SPOHP hopes you enjoy listening to a radio interview with UF history student Julian Valdivia on Gulf Coast Live on WGCU from July 31st, “UF Student Oral Histories From Community Elders” here.
SPOHP staffers Holland Hall and Lara Alqasem stopped by the UF English Language Institute to provide a presentation and oral history workshop for the program’s international students, highlighting our collections about immigration!
Walk along Seahorse Key beach with Steve Stancyk and John Caldwell, as well as other marine biologists, at the UF’s Seahorse Key Marine Lab. Free on SPOHP’s Youtube channel! (click image)
For an easy way to navigate to SPOHP’s wonderful collection of videos, click on the YouTube icon in the upper righthand corner of our website. SPOHP’s YouTube channel can also be found by entering SPOHP 111 in YouTube’s search field. There are close to 400 videos posted at the moment. Enjoy!
Thanks to our donors, 2017-2018 has been amazing!
And we’re planning a busy year ahead!
During our Summer 2018 Fundraising Campaign Please Donate Today!
The Samuel Proctor Oral History Program,which is one of the premiere oral history programs in the United States, houses over 500 oral history interviews within the African American History Project (AAHP). Join us in preparing for the unveiling of this collection, which will take place in Pugh Hall on March 21, 2019. Through participating in the processing of oral history interviews, researcher volunteers will have the opportunity to listen to oral histories and transcribe the collection for future generations.
SPOHP Undergraduate Research Coordinator Oliver Tesluma and undergraduate Political Science major, as well as SPOHP alums Assistant Professor Jessica Taylor of Virginia Tech and George Washington University doctoral student Candice Ellis, presented papers at the 8th National Civil Rights Conference, which took place on June 17-20, 2018 in Meridian and Philadelphia, Mississippi. This year’s conference theme was “Lets Rise, Advocate, Educate and Cooperate.” Their papers were presented during a panel presentation entitled, Recording Civil Rights History: the Samuel Proctor Oral History Program (SPOHP) and the Mississippi Freedom Project.
Telsuma’s paper, “Evaluating the Effects of Oral History and Civil Rights Activism in the Mississippi Delta Since the 1950s,” incorporated research methods he learned while working with the Samuel Proctor Oral History Program, which, he notes, “emphasizes community collaboration and decolonized leadership structures to conduct effective and sustainable research.” Telsuma’s scholarship contextualizes information collected from the Mississippi Delta region, while evaluating elements of these research methods as organizing tools for better understanding the ways in which power structures can work alongside marginalized communities to empower them, from the Freedom Summer to the Black Lives Matter Movement.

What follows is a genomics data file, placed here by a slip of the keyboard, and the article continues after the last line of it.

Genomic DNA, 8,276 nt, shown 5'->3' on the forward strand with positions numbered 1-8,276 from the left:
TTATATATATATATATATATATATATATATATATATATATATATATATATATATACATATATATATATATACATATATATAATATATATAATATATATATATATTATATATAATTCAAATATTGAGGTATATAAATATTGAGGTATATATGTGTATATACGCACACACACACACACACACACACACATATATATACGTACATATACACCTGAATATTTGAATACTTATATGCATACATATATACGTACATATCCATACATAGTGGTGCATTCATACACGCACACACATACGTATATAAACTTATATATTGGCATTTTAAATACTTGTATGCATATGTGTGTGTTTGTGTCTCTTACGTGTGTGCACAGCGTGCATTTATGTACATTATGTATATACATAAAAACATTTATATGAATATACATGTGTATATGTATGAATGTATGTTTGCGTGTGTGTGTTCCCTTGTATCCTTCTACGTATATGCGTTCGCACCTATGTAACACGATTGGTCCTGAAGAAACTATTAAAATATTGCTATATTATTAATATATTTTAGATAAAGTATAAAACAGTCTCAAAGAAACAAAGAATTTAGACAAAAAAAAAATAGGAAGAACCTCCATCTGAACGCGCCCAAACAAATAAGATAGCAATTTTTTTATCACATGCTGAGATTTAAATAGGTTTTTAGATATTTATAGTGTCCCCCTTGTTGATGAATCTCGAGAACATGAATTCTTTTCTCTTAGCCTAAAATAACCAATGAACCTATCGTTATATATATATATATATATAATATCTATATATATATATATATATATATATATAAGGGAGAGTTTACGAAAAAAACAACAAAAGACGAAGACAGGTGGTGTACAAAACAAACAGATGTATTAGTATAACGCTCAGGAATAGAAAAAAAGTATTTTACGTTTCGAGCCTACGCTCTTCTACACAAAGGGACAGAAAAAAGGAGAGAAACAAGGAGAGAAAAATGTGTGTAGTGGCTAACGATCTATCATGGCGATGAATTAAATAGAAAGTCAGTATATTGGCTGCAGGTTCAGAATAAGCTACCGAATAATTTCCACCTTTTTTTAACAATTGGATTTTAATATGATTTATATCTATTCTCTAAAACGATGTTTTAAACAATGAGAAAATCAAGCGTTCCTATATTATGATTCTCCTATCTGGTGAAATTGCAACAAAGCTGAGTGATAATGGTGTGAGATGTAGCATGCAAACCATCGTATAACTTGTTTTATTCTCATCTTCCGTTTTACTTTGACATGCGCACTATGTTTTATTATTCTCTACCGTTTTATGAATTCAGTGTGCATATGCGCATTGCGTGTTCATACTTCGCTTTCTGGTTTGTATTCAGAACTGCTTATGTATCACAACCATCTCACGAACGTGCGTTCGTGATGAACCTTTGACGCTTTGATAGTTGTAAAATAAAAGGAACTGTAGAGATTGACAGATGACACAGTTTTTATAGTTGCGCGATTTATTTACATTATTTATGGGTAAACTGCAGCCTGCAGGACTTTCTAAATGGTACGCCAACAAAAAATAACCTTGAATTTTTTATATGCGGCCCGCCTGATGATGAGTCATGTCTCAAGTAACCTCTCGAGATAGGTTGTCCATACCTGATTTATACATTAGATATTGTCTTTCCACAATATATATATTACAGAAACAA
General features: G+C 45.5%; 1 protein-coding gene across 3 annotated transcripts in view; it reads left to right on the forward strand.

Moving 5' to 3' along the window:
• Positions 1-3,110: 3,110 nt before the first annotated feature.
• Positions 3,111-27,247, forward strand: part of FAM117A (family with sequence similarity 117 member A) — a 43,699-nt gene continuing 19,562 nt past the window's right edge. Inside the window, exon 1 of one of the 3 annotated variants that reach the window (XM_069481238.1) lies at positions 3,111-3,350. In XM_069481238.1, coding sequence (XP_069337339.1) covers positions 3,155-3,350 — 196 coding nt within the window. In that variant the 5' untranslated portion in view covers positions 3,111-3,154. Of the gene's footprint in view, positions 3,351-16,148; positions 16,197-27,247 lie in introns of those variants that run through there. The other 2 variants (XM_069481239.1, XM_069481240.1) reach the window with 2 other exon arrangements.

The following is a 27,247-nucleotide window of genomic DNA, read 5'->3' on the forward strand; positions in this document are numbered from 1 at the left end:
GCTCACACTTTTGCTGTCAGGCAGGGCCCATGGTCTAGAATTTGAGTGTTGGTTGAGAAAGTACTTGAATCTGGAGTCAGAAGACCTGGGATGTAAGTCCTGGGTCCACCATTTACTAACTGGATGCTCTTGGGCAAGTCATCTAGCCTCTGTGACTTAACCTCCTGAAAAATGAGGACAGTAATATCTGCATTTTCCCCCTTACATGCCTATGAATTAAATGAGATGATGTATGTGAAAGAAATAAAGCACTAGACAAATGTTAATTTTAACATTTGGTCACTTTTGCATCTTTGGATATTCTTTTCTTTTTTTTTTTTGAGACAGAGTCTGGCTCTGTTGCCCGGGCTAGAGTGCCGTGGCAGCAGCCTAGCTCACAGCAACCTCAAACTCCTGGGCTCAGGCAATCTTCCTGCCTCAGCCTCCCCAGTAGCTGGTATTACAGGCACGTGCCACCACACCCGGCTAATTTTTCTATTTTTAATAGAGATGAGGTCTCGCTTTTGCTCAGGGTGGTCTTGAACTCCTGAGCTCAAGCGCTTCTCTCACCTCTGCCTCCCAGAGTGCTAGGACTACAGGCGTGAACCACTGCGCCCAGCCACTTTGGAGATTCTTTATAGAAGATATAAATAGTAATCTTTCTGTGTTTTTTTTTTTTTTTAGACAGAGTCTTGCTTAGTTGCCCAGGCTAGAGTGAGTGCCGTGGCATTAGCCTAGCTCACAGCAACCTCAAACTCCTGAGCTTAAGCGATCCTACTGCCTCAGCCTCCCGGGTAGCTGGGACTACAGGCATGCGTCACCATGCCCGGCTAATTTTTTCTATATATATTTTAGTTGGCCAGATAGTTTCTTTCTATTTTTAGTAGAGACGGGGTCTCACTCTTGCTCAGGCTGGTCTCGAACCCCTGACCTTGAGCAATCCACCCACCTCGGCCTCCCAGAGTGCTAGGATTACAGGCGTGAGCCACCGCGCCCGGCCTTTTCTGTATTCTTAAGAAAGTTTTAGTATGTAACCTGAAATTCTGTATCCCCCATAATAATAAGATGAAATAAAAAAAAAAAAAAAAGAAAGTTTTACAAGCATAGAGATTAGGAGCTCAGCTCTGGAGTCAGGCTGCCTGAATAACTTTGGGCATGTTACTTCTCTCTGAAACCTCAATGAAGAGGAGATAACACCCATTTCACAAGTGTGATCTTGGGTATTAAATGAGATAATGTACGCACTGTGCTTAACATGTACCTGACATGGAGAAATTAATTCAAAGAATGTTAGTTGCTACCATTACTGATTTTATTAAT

“Samuel Proctor became the first UF Historian and Archivist when he was still a PhD student. He never left the role. Proctor was heavily involved with UF, so much so that rumor told he had four or five, maybe six, offices on the campus. Now, his name prefixes one of the nation’s largest oral history programs — in a field of inquiry that he helped pioneer.”
This Summer a SPOHP team of undergraduate students, graduate students, and SPOHP alumni returned to in Atmore, Alabama to conduct interviews with members of the Poarch Band of the Creek Indian Nation. Students learned the technical skills necessary to set up cameras, lighting, and audio equipment at the tribe’s archive building, as well as in homes on the nearby reservation. Unlike many eastern Indian tribes, the Poarch Creeks were not removed from their tribal lands and have lived together for almost 200 years in and around the reservation in Poarch, Alabama.
Dr. Paul Ortiz and SPOHP will take part in developing UF undergrad courses on Intersections of Global Blackness and Latinx Identity through an Intersections Research-Into-Teaching Grant from the Center for the Humanities and the Public Sphere & Andrew W. Mellon Foundation. This Intersections group will emphasize how popular culture, visual arts, and performance reverberate globally through media consumption to (re)produce Black & Latinx cultures. Illustration by Rafael López for Margarita Engle’s Drum Dream Girl: How One Girl’s Courage Changed Music.